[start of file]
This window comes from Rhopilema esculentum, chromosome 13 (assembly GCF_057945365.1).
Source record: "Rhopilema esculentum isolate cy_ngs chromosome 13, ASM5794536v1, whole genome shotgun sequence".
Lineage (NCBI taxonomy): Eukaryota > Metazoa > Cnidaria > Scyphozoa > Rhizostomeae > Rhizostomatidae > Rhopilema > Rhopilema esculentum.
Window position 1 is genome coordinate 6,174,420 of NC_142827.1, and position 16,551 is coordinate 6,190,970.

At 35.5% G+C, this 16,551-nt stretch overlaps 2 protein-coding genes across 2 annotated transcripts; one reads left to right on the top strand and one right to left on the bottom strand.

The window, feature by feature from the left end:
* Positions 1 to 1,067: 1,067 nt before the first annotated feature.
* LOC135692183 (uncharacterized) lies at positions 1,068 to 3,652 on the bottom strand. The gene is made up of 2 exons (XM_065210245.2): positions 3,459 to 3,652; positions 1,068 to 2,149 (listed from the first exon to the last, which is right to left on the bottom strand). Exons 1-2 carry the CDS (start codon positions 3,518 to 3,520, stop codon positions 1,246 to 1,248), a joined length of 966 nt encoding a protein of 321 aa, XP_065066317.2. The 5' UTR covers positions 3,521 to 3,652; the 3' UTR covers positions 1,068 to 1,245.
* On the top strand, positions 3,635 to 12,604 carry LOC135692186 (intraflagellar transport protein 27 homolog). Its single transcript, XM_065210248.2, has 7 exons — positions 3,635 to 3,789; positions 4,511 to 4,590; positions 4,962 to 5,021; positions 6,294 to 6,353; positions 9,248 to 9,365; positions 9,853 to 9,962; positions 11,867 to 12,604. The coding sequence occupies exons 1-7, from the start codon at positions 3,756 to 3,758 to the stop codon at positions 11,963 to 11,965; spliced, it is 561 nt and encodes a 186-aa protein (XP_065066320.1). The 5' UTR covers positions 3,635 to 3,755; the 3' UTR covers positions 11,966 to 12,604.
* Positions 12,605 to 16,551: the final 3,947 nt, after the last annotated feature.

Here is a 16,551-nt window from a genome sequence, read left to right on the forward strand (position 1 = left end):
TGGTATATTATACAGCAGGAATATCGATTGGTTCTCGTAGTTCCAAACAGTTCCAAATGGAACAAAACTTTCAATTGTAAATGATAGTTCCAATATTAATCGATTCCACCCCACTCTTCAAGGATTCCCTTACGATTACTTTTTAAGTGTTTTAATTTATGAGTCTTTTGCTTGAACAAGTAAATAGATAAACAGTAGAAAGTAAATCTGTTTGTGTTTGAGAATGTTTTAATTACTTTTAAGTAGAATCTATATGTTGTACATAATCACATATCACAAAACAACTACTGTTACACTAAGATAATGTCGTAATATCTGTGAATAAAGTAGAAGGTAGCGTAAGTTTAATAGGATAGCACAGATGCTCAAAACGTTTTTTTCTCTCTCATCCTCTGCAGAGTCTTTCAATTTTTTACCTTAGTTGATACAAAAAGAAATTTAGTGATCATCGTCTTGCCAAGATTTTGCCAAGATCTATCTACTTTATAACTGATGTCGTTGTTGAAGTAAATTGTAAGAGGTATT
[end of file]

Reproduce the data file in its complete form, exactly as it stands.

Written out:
This window comes from Rhopilema esculentum, chromosome 13 (assembly GCF_057945365.1).
Source record: "Rhopilema esculentum isolate cy_ngs chromosome 13, ASM5794536v1, whole genome shotgun sequence".
Lineage (NCBI taxonomy): Eukaryota > Metazoa > Cnidaria > Scyphozoa > Rhizostomeae > Rhizostomatidae > Rhopilema > Rhopilema esculentum.
Window position 1 is genome coordinate 6,174,420 of NC_142827.1, and position 16,551 is coordinate 6,190,970.

At 35.5% G+C, this 16,551-nt stretch overlaps 2 protein-coding genes across 2 annotated transcripts; one reads left to right on the top strand and one right to left on the bottom strand.

The window, feature by feature from the left end:
* Positions 1 to 1,067: 1,067 nt before the first annotated feature.
* LOC135692183 (uncharacterized) lies at positions 1,068 to 3,652 on the bottom strand. The gene is made up of 2 exons (XM_065210245.2): positions 3,459 to 3,652; positions 1,068 to 2,149 (listed from the first exon to the last, which is right to left on the bottom strand). Exons 1-2 carry the CDS (start codon positions 3,518 to 3,520, stop codon positions 1,246 to 1,248), a joined length of 966 nt encoding a protein of 321 aa, XP_065066317.2. The 5' UTR covers positions 3,521 to 3,652; the 3' UTR covers positions 1,068 to 1,245.
* On the top strand, positions 3,635 to 12,604 carry LOC135692186 (intraflagellar transport protein 27 homolog). Its single transcript, XM_065210248.2, has 7 exons — positions 3,635 to 3,789; positions 4,511 to 4,590; positions 4,962 to 5,021; positions 6,294 to 6,353; positions 9,248 to 9,365; positions 9,853 to 9,962; positions 11,867 to 12,604. The coding sequence occupies exons 1-7, from the start codon at positions 3,756 to 3,758 to the stop codon at positions 11,963 to 11,965; spliced, it is 561 nt and encodes a 186-aa protein (XP_065066320.1). The 5' UTR covers positions 3,635 to 3,755; the 3' UTR covers positions 11,966 to 12,604.
* Positions 12,605 to 16,551: the final 3,947 nt, after the last annotated feature.

Here is a 16,551-nt window from a genome sequence, read left to right on the forward strand (position 1 = left end):
TGGTATATTATACAGCAGGAATATCGATTGGTTCTCGTAGTTCCAAACAGTTCCAAATGGAACAAAACTTTCAATTGTAAATGATAGTTCCAATATTAATCGATTCCACCCCACTCTTCAAGGATTCCCTTACGATTACTTTTTAAGTGTTTTAATTTATGAGTCTTTTGCTTGAACAAGTAAATAGATAAACAGTAGAAAGTAAATCTGTTTGTGTTTGAGAATGTTTTAATTACTTTTAAGTAGAATCTATATGTTGTACATAATCACATATCACAAAACAACTACTGTTACACTAAGATAATGTCGTAATATCTGTGAATAAAGTAGAAGGTAGCGTAAGTTTAATAGGATAGCACAGATGCTCAAAACGTTTTTTTCTCTCTCATCCTCTGCAGAGTCTTTCAATTTTTTACCTTAGTTGATACAAAAAGAAATTTAGTGATCATCGTCTTGCCAAGATTTTGCCAAGATCTATCTACTTTATAACTGATGTCGTTGTTGAAGTAAATTGTAAGAGGTATT